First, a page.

It's unusual for the holder of a diplomatic passport and a Rajya Sabha MP to flee the country. But then Vijay Mallya is not an ordinary individual. He’s the man who owes Rs 9091.40 crore to public sector banks. The number of zeros in that sum may confuse any ordinary citizen.
Under fire from the media, banks, the investigating agencies and the politicians, the liquor baron on Friday in a series of tweets refuted allegations that he has made a hurried exit from India to avoid penal action.
Mallya posted: "As an Indian MP I fully respect and will comply with the law of the land. Our judicial system is sound and respected. But no trial by media."
In another tweet, he added: "I am an international businessman. I travel to and from India frequently. I did not flee from India and neither am I an absconder. Rubbish."
Amid the sordid drama, the only saving grace is that Mallya’s term as Rajya Sabha MP is ending on 30 June this year, much before the time it will take for the Ethics Committee of Parliament — which apparently has now decided to take up the issue — to arrive at a conclusion on his membership.
Mallya's defiance — as reflected in his series of tweets including a thinly veiled threat against media: "Let media bosses not forget help, favours, accommodation that I have provided over several years which are documented. Now lies to gain TRP?" — and footage of his palatial England mansion beamed on news channels indicate that he continues to treat himself like the king of good times.
The tweet has gained huge traction, indicating that most would welcome it if the tycoon reveals the names of media bosses to whom he granted favours and who enjoyed his ‘famed’ hospitality.
While going through Mallya’s tweet I was reminded of a chance encounter with one of his former employees, an airhostess of his erstwhile Kingfisher Airlines. That interaction left a deep impression and made me wonder about the lives and living conditions of thousands of employees who worked for him and were left fighting for survival.
In the run up to the 2014 parliamentary elections, I was flying to Bangalore with a political leader on a chartered flight. My purpose was to cover his tour and see how his party's campaign was going on.
It was one of those spacious private jets. On board, the airhostess, in accord with usual practice served us refreshments. She seemed to be quite diligent and went on carrying her task with the smoothness of a thorough professional. She was impeccable in discharging her duties but her smile looked a bit forced and she had the appearance of someone ill at ease. One assumed she was in awe of the rather well-known dignitary on board.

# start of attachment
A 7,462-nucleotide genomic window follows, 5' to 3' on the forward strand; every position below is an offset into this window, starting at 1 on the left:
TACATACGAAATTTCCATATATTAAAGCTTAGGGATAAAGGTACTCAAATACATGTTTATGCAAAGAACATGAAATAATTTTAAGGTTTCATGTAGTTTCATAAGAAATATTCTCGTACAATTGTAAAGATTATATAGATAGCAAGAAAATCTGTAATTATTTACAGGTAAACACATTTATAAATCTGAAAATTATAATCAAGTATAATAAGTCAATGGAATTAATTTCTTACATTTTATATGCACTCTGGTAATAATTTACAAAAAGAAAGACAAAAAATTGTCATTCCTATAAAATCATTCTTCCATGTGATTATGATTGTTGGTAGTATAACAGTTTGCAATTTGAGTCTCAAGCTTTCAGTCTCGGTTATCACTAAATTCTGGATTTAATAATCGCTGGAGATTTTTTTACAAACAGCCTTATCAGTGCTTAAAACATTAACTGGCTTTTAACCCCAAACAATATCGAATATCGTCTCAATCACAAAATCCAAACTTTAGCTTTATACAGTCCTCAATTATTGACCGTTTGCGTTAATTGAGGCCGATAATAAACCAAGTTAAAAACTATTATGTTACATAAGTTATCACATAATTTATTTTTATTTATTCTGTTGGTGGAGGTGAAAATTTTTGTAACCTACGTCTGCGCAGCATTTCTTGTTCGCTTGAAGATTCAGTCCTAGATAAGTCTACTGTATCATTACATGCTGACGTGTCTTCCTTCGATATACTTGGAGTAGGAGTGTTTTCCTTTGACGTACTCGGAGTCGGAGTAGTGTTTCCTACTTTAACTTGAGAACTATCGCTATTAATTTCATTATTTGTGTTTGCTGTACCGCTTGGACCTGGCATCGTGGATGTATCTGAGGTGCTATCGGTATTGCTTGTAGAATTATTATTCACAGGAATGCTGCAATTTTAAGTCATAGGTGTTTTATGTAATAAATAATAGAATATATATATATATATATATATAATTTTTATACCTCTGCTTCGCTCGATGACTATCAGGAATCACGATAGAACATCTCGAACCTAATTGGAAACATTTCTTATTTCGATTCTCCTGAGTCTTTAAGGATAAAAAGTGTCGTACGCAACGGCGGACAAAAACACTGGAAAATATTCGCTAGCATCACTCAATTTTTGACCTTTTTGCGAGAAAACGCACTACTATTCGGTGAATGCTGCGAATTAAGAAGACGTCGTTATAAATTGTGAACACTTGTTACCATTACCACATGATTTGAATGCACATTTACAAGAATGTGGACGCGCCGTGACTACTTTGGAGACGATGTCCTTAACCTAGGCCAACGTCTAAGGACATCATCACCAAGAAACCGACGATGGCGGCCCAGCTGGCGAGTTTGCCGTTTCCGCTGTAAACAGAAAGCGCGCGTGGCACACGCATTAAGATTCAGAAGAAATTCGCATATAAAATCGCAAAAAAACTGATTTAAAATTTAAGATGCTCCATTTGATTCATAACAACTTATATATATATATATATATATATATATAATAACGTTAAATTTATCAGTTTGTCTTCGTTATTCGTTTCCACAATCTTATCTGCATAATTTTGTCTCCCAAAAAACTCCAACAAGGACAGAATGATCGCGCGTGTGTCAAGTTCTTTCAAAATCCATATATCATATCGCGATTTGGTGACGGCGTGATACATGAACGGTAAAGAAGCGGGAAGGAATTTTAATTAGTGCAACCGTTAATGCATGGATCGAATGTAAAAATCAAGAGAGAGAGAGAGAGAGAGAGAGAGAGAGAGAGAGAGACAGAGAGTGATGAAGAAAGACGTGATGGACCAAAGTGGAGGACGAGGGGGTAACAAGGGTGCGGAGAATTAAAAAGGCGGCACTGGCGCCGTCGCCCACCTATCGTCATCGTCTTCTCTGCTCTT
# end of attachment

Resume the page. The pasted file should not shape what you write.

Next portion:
After attending the rally in Bangalore, the politician left for couple more rallies in far-off locations on a smaller chopper. The helicopter had room for one less person than the earlier jet. I volunteered to stay back, saying that I would utilise my time in filing the report and would wait for him to return either at the airport or inside the jet which brought us to Bangalore.
After finishing my work, I reached airport slightly early and inside the airplane, I found the airhostess relaxing in passenger cabin.
My entry surprised her. She got up and rushed to her designated area. I told her that she could relax, there was still some time before the political leader would arrive.
"Have you been on this chartered aircraft for long", I asked her to initiate a conversation. "No, it's only second time," she replied.
"Where have you been before?" I asked. She kept quiet. "You seem to be quite experienced in your work, have you always been with chartered flights or have you worked with commercial airliners too," I asked again.
She kept quiet for a while, said something inaudible and remained silent for a while as if thinking whether to speak or not. Did I ask something awkward, I began to wonder.
All of a sudden she choked up and suddenly started crying. She had been temporarily hired by that chartered flight company, she said after regaining composure.
“We were employed with Kingfisher, I and my husband,” she said.
“We were doing well as professionals. And then all of a sudden everything fell apart for us. You can't imagine what we have gone though. What wretched life we have been forced to lead for past few years,” she said, trying to control her emotions.
“I am quite senior in terms of experience and by industry standards my age is on the higher side. So no one would hire me and one job which I got after great effort was far below my expectations.
“It was an entry-level job and guys and girls much junior to me in age and experience would boss over me. One man destroyed it all for me and hundreds of others like us. May God never forgive Mallya."
She regained control and requested me not to discuss her plight with anyone. Her outburst, it seemed, was a result of pent up anger, grief and insecurity.
As she left for her designated area, I recalled an interaction with Mallya way back in March 2003. I, along with other correspondents, had gone to Goa to see naval preparedness on board air-craft carrier on INS Virat.
LK Advani was the chief guest. Mallya landed there as part of a delegation of MPs, parliamentary consultative committee and standing committee on defence. He was the focus of attention. During a casual interaction with us he said he had gifted a yacht to his son on his birthday.
Banks have been lending money, deposited by millions of small investors, to Mallya despite the condition of his stressed assets. The system, which tolerates not even the slightest slip-up from an ordinary loanee, gave Mallya the longest rope to exploit it with.